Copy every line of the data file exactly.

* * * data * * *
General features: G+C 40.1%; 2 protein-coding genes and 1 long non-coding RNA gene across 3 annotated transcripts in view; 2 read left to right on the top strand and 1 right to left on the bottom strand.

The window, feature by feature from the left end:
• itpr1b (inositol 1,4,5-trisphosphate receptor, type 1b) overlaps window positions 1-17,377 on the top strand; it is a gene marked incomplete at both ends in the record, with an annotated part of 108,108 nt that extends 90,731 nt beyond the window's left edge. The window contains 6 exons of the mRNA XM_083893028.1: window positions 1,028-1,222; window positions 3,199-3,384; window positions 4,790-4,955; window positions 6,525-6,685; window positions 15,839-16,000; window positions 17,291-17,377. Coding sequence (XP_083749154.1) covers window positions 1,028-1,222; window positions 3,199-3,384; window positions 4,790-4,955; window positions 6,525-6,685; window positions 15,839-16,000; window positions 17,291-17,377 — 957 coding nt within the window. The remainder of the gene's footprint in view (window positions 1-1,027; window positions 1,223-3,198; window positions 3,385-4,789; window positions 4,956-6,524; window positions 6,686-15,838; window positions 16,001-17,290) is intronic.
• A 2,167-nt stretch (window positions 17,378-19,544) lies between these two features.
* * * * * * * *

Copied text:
General features: G+C 40.1%; 2 protein-coding genes and 1 long non-coding RNA gene across 3 annotated transcripts in view; 2 read left to right on the top strand and 1 right to left on the bottom strand.

The window, feature by feature from the left end:
• itpr1b (inositol 1,4,5-trisphosphate receptor, type 1b) overlaps window positions 1-17,377 on the top strand; it is a gene marked incomplete at both ends in the record, with an annotated part of 108,108 nt that extends 90,731 nt beyond the window's left edge. The window contains 6 exons of the mRNA XM_083893028.1: window positions 1,028-1,222; window positions 3,199-3,384; window positions 4,790-4,955; window positions 6,525-6,685; window positions 15,839-16,000; window positions 17,291-17,377. Coding sequence (XP_083749154.1) covers window positions 1,028-1,222; window positions 3,199-3,384; window positions 4,790-4,955; window positions 6,525-6,685; window positions 15,839-16,000; window positions 17,291-17,377 — 957 coding nt within the window. The remainder of the gene's footprint in view (window positions 1-1,027; window positions 1,223-3,198; window positions 3,385-4,789; window positions 4,956-6,524; window positions 6,686-15,838; window positions 16,001-17,290) is intronic.
• A 2,167-nt stretch (window positions 17,378-19,544) lies between these two features.